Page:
The three scenes she sayswere the easiest to write but the hardest to relive were the moments she last saw her father, her mother, and her grandmother alive. But recalling the typical things she did as a teen-ager, thinking that she was the only person in the world "going through it,' brought laughter. "It tickled me to go back and relive those moments. My mother used to say, "Some comedy is tragedy plus time,'' she concludes.

Burnett's voice takes on a differenttone when she talks about her daughters. Warmth, pride, and hope are matched by a sparkle in her eyes. She pauses as she thinks about the girls and about their qualities she most admires. "Two come in mind,' she says. "Humor and kindness. The girls are different, but each has humor and kindness. I admire those qualities in all people, but I particularly want my daughters to be thoughtful and kind. That sounds very Pollyannish, I know. It's also selfish because it makes you feel good when you help others. I've been helped by acts of kindness from strangers. That's why we're here, after all, to help others.'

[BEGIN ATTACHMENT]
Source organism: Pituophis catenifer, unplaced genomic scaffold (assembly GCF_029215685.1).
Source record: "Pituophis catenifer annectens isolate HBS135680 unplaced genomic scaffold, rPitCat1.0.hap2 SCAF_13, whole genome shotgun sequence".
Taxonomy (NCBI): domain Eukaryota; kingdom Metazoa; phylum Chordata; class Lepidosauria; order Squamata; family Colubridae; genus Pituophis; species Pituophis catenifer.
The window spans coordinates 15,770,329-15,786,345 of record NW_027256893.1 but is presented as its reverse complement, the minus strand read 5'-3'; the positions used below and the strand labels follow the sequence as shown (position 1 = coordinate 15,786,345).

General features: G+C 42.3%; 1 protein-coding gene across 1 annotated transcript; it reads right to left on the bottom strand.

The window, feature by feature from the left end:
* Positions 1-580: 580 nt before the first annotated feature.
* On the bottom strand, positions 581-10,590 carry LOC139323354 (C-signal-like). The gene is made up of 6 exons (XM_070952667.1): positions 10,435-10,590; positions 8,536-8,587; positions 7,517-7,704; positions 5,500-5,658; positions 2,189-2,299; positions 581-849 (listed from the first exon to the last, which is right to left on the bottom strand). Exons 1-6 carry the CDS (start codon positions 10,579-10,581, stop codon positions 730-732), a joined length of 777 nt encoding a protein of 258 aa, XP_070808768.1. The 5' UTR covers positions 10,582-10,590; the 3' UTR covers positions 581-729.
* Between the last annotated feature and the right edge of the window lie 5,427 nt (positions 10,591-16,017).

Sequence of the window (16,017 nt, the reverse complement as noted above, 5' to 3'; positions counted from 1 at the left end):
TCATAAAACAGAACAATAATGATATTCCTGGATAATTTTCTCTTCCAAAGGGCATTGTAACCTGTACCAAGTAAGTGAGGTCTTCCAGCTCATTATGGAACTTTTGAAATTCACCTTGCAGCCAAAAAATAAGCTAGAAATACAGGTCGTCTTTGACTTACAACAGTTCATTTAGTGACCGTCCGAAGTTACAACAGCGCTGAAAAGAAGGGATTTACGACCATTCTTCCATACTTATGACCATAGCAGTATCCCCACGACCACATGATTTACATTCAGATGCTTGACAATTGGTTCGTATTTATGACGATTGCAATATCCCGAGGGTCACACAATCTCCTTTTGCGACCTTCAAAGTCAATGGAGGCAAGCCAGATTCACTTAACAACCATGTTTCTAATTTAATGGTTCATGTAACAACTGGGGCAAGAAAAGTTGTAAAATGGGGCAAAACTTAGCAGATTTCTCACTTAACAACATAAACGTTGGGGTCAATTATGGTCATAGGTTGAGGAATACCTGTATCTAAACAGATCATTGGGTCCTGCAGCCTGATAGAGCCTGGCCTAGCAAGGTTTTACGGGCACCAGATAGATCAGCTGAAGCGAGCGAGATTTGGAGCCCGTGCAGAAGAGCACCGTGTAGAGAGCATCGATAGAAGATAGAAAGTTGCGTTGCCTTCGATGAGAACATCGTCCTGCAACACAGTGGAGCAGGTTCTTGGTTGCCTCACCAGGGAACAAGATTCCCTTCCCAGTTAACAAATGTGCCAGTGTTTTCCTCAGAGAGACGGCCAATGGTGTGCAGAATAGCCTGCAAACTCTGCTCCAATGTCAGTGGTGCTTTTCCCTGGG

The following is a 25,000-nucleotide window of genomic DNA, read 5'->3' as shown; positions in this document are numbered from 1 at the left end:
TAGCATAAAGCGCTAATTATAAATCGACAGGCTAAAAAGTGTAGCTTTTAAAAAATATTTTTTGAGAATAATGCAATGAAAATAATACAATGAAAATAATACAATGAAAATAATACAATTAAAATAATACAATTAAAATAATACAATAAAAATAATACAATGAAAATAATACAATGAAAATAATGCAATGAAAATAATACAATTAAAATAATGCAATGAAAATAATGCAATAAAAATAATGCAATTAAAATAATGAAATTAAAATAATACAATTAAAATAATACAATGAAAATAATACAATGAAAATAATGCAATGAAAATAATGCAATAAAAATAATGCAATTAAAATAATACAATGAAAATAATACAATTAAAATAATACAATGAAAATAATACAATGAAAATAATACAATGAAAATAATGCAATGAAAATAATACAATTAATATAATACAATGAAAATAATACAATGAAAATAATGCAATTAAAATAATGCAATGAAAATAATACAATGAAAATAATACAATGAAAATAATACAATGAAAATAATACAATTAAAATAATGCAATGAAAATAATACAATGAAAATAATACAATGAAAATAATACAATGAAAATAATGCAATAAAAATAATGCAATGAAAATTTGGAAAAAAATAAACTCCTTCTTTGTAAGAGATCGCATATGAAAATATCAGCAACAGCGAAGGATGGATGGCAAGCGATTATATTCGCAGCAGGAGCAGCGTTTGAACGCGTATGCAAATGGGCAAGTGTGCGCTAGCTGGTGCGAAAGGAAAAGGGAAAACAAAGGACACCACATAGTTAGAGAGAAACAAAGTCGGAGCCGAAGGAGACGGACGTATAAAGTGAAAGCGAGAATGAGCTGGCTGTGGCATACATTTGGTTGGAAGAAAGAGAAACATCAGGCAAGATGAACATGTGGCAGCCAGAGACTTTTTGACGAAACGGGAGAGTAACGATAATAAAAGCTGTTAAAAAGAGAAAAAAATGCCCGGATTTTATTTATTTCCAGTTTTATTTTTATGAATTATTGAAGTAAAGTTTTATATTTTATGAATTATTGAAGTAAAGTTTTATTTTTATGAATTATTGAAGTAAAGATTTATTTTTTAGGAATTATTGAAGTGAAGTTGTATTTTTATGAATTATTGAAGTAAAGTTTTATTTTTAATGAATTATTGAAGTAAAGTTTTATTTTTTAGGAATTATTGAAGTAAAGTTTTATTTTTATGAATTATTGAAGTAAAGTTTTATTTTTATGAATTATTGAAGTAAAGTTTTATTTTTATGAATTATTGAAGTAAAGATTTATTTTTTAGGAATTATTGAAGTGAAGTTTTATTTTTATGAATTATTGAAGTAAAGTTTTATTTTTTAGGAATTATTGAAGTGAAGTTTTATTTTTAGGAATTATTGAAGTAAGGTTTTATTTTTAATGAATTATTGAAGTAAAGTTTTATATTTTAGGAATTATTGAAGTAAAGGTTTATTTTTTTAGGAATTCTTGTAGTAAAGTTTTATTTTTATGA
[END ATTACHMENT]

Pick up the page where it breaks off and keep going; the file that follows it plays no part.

Burnett recommends memoirwriting for everyone. She marvels at the insight gained by looking at herself at age 12 from her current vantage point. The exercise has caused her to view her parents in kinder terms. "To realize that, my gosh, they were doing the best they could with what they had! Of course, when I was 12 I didn't understand that. It's been a revelation to me. They were all right. A bit kooky, and crazy, and maddening, and all those things that we lay on our parents,' she says.

The book's candor is refreshing, ifnot surprising. Burnett's honesty has been applauded on numerous occasions, most notably in October 1979, when she went public with her daughter Carrie's drug problem. Carol's plan--to offer the facts and avoid the circulation of gossip and unfounded stories--worked, as fans enthusiastically supported Carol's determination to help Carrie. The teen-ager was rehabilitated in a nononsense drug-abuse program in Houston. Today Carrie is a regular on the TV series "Fame,' and she volunteers time to speak to schoolchildren about the dangers of drugs. Carol's second daughter, Jody Hamilton, is a junior at the University of the Pacific, and her youngest, Erin Kate Hamilton, attends an Eastern college.